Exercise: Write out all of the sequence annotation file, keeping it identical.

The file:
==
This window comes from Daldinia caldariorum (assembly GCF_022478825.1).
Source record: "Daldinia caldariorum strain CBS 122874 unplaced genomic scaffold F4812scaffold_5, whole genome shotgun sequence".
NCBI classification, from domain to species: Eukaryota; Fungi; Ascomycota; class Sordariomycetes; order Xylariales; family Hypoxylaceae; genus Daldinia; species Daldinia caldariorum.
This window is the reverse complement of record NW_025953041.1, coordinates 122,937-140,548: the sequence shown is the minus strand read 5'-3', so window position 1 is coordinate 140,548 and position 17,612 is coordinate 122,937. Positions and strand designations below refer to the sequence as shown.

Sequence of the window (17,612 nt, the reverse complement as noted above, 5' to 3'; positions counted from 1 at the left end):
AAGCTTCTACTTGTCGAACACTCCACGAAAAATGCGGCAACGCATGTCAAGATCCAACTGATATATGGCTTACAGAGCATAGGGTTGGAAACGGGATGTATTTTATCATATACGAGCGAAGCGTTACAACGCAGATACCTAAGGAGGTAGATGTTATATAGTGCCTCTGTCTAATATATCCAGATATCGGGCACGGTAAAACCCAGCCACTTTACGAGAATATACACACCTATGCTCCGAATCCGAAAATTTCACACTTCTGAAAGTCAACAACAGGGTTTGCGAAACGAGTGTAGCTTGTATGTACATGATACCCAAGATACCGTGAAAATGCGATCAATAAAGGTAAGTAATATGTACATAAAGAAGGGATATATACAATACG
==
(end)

This window comes from Daldinia caldariorum (assembly GCF_022478825.1).
Source record: "Daldinia caldariorum strain CBS 122874 unplaced genomic scaffold F4812scaffold_5, whole genome shotgun sequence".
NCBI classification, from domain to species: Eukaryota; Fungi; Ascomycota; class Sordariomycetes; order Xylariales; family Hypoxylaceae; genus Daldinia; species Daldinia caldariorum.
This window is the reverse complement of record NW_025953041.1, coordinates 122,937-140,548: the sequence shown is the minus strand read 5'-3', so window position 1 is coordinate 140,548 and position 17,612 is coordinate 122,937. Positions and strand designations below refer to the sequence as shown.

Sequence of the window (17,612 nt, the reverse complement as noted above, 5' to 3'; positions counted from 1 at the left end):
AAGCTTCTACTTGTCGAACACTCCACGAAAAATGCGGCAACGCATGTCAAGATCCAACTGATATATGGCTTACAGAGCATAGGGTTGGAAACGGGATGTATTTTATCATATACGAGCGAAGCGTTACAACGCAGATACCTAAGGAGGTAGATGTTATATAGTGCCTCTGTCTAATATATCCAGATATCGGGCACGGTAAAACCCAGCCACTTTACGAGAATATACACACCTATGCTCCGAATCCGAAAATTTCACACTTCTGAAAGTCAACAACAGGGTTTGCGAAACGAGTGTAGCTTGTATGTACATGATACCCAAGATACCGTGAAAATGCGATCAATAAAGGTAAGTAATATGTACATAAAGAAGGGATATATACAATACG